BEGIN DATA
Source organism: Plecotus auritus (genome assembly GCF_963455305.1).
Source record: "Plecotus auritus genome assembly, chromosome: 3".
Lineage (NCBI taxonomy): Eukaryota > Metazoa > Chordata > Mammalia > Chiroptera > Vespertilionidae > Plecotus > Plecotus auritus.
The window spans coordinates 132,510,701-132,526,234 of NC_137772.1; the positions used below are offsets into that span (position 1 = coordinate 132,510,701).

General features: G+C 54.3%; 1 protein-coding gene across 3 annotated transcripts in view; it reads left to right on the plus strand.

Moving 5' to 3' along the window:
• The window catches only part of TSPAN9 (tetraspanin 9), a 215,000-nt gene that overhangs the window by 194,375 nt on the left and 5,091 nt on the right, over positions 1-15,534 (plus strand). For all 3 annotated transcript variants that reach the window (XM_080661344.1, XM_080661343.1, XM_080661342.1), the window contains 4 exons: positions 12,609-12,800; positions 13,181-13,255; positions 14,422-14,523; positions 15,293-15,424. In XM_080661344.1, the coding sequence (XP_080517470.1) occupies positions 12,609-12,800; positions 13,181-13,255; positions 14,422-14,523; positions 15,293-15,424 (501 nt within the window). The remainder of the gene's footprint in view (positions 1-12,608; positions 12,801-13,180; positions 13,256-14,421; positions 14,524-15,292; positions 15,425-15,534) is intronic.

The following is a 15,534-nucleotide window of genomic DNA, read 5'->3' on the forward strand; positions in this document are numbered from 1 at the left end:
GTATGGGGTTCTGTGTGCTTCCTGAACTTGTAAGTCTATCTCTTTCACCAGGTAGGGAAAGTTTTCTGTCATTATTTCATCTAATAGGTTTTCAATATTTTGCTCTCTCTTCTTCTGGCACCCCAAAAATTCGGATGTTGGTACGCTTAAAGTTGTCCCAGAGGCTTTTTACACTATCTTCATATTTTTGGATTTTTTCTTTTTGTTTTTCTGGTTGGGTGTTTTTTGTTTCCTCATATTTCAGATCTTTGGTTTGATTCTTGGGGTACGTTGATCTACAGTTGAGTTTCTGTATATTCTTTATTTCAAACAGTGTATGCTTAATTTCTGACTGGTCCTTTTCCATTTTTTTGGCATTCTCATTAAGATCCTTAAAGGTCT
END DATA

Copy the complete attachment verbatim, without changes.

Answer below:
Source organism: Plecotus auritus (genome assembly GCF_963455305.1).
Source record: "Plecotus auritus genome assembly, chromosome: 3".
Lineage (NCBI taxonomy): Eukaryota > Metazoa > Chordata > Mammalia > Chiroptera > Vespertilionidae > Plecotus > Plecotus auritus.
The window spans coordinates 132,510,701-132,526,234 of NC_137772.1; the positions used below are offsets into that span (position 1 = coordinate 132,510,701).

General features: G+C 54.3%; 1 protein-coding gene across 3 annotated transcripts in view; it reads left to right on the plus strand.

Moving 5' to 3' along the window:
• The window catches only part of TSPAN9 (tetraspanin 9), a 215,000-nt gene that overhangs the window by 194,375 nt on the left and 5,091 nt on the right, over positions 1-15,534 (plus strand). For all 3 annotated transcript variants that reach the window (XM_080661344.1, XM_080661343.1, XM_080661342.1), the window contains 4 exons: positions 12,609-12,800; positions 13,181-13,255; positions 14,422-14,523; positions 15,293-15,424. In XM_080661344.1, the coding sequence (XP_080517470.1) occupies positions 12,609-12,800; positions 13,181-13,255; positions 14,422-14,523; positions 15,293-15,424 (501 nt within the window). The remainder of the gene's footprint in view (positions 1-12,608; positions 12,801-13,180; positions 13,256-14,421; positions 14,524-15,292; positions 15,425-15,534) is intronic.

The following is a 15,534-nucleotide window of genomic DNA, read 5'->3' on the forward strand; positions in this document are numbered from 1 at the left end:
GTATGGGGTTCTGTGTGCTTCCTGAACTTGTAAGTCTATCTCTTTCACCAGGTAGGGAAAGTTTTCTGTCATTATTTCATCTAATAGGTTTTCAATATTTTGCTCTCTCTTCTTCTGGCACCCCAAAAATTCGGATGTTGGTACGCTTAAAGTTGTCCCAGAGGCTTTTTACACTATCTTCATATTTTTGGATTTTTTCTTTTTGTTTTTCTGGTTGGGTGTTTTTTGTTTCCTCATATTTCAGATCTTTGGTTTGATTCTTGGGGTACGTTGATCTACAGTTGAGTTTCTGTATATTCTTTATTTCAAACAGTGTATGCTTAATTTCTGACTGGTCCTTTTCCATTTTTTTGGCATTCTCATTAAGATCCTTAAAGGTCT